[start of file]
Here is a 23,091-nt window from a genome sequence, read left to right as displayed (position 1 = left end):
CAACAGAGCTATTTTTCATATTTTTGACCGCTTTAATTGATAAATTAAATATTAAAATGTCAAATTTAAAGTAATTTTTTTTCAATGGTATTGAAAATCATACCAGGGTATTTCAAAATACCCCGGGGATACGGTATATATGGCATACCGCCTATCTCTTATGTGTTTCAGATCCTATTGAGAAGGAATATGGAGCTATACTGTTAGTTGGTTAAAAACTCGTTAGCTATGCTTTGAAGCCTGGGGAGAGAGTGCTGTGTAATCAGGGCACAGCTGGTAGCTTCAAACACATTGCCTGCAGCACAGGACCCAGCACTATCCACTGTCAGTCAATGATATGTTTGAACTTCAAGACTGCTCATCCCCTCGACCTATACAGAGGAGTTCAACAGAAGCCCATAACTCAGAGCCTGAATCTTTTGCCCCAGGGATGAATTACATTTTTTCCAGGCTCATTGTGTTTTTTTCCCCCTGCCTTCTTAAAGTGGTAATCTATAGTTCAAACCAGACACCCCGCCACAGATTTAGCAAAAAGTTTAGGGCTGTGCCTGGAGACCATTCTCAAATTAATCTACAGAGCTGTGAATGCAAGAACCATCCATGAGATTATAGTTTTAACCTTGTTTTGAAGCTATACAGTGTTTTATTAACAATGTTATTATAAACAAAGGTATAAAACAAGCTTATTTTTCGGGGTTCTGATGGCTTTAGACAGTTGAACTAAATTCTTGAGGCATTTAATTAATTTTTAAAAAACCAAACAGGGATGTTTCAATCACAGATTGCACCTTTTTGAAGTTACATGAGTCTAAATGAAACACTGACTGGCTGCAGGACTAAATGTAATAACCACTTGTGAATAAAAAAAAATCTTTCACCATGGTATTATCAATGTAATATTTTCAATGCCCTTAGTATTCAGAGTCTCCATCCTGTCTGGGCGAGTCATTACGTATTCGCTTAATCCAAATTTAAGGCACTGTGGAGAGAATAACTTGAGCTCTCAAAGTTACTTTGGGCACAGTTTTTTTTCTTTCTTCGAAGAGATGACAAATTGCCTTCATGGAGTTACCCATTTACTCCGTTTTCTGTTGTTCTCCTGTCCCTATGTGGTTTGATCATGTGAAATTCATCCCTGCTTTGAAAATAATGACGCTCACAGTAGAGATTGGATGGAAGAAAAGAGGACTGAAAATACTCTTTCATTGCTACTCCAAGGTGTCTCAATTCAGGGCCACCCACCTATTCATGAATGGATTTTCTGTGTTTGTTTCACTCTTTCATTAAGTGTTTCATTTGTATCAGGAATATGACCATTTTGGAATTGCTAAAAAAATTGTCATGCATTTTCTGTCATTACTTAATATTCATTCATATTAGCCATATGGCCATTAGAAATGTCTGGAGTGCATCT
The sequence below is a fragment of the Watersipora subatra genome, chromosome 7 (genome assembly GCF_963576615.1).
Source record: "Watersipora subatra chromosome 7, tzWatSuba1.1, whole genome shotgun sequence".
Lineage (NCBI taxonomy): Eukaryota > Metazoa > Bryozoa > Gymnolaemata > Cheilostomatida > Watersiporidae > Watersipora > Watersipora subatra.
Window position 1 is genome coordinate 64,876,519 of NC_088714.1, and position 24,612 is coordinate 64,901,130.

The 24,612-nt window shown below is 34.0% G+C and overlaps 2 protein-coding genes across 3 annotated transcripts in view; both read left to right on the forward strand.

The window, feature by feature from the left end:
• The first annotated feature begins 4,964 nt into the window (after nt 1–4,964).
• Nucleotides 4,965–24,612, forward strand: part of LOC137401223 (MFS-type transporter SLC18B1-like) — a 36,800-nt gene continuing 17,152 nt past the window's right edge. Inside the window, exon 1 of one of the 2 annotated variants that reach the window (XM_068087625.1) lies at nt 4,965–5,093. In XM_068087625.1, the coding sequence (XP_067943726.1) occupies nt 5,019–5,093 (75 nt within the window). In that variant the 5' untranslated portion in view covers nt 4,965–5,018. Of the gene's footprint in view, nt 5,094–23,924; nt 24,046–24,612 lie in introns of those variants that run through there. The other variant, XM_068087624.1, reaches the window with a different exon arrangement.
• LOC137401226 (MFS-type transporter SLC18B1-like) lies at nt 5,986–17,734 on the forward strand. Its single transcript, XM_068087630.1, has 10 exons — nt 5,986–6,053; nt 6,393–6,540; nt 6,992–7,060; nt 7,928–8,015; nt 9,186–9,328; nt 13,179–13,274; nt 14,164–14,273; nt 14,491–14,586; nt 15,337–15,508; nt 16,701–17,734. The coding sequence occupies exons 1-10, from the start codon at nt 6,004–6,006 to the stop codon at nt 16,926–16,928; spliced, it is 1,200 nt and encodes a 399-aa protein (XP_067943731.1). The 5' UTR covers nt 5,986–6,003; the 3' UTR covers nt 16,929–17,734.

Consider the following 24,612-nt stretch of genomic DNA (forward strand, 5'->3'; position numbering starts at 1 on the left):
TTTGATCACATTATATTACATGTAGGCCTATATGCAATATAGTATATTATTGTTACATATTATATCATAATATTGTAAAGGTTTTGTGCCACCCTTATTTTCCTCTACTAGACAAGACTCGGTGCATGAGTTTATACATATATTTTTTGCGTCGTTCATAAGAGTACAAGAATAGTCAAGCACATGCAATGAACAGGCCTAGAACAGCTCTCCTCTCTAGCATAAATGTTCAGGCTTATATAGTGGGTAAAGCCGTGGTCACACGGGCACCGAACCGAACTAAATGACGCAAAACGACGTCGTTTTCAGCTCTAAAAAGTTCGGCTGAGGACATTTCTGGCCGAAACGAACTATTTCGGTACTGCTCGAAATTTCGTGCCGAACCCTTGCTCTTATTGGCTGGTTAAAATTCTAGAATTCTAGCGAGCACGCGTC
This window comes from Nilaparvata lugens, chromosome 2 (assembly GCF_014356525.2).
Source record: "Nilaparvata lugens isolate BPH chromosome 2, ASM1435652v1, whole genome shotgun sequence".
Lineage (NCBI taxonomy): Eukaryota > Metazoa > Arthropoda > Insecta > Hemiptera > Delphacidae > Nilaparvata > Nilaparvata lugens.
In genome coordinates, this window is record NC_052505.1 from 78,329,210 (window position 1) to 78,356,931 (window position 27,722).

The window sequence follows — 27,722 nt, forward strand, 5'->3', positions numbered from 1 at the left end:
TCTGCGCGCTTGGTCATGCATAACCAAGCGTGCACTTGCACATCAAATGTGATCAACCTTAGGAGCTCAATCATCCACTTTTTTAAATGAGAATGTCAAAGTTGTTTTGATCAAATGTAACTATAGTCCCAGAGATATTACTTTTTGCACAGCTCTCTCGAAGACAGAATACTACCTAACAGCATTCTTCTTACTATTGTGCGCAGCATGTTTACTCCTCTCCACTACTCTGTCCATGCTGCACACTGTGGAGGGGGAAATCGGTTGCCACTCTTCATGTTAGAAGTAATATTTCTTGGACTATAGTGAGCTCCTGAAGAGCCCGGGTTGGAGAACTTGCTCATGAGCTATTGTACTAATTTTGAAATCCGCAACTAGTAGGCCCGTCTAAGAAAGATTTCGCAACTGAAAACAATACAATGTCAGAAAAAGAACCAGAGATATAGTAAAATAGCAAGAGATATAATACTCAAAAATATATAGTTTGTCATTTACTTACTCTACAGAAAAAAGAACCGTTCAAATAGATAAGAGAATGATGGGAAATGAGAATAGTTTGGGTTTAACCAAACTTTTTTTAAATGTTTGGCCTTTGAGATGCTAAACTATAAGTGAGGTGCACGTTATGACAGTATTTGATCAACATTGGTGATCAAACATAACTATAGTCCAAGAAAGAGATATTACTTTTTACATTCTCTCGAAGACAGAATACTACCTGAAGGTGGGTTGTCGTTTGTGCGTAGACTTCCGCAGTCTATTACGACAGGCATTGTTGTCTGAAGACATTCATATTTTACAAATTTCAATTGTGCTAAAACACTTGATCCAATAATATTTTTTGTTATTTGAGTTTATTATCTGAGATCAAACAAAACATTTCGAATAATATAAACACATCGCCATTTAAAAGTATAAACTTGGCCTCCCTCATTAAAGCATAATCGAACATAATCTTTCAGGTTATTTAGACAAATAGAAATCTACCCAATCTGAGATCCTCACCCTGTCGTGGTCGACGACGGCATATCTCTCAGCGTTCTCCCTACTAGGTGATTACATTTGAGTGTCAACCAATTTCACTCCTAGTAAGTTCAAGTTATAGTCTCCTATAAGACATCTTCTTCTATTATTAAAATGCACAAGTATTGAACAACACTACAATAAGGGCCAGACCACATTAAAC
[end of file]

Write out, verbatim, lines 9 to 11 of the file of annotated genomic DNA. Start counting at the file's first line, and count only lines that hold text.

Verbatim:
• The first annotated feature begins 4,964 nt into the window (after nt 1–4,964).
• Nucleotides 4,965–24,612, forward strand: part of LOC137401223 (MFS-type transporter SLC18B1-like) — a 36,800-nt gene continuing 17,152 nt past the window's right edge. Inside the window, exon 1 of one of the 2 annotated variants that reach the window (XM_068087625.1) lies at nt 4,965–5,093. In XM_068087625.1, the coding sequence (XP_067943726.1) occupies nt 5,019–5,093 (75 nt within the window). In that variant the 5' untranslated portion in view covers nt 4,965–5,018. Of the gene's footprint in view, nt 5,094–23,924; nt 24,046–24,612 lie in introns of those variants that run through there. The other variant, XM_068087624.1, reaches the window with a different exon arrangement.
• LOC137401226 (MFS-type transporter SLC18B1-like) lies at nt 5,986–17,734 on the forward strand. Its single transcript, XM_068087630.1, has 10 exons — nt 5,986–6,053; nt 6,393–6,540; nt 6,992–7,060; nt 7,928–8,015; nt 9,186–9,328; nt 13,179–13,274; nt 14,164–14,273; nt 14,491–14,586; nt 15,337–15,508; nt 16,701–17,734. The coding sequence occupies exons 1-10, from the start codon at nt 6,004–6,006 to the stop codon at nt 16,926–16,928; spliced, it is 1,200 nt and encodes a 399-aa protein (XP_067943731.1). The 5' UTR covers nt 5,986–6,003; the 3' UTR covers nt 16,929–17,734.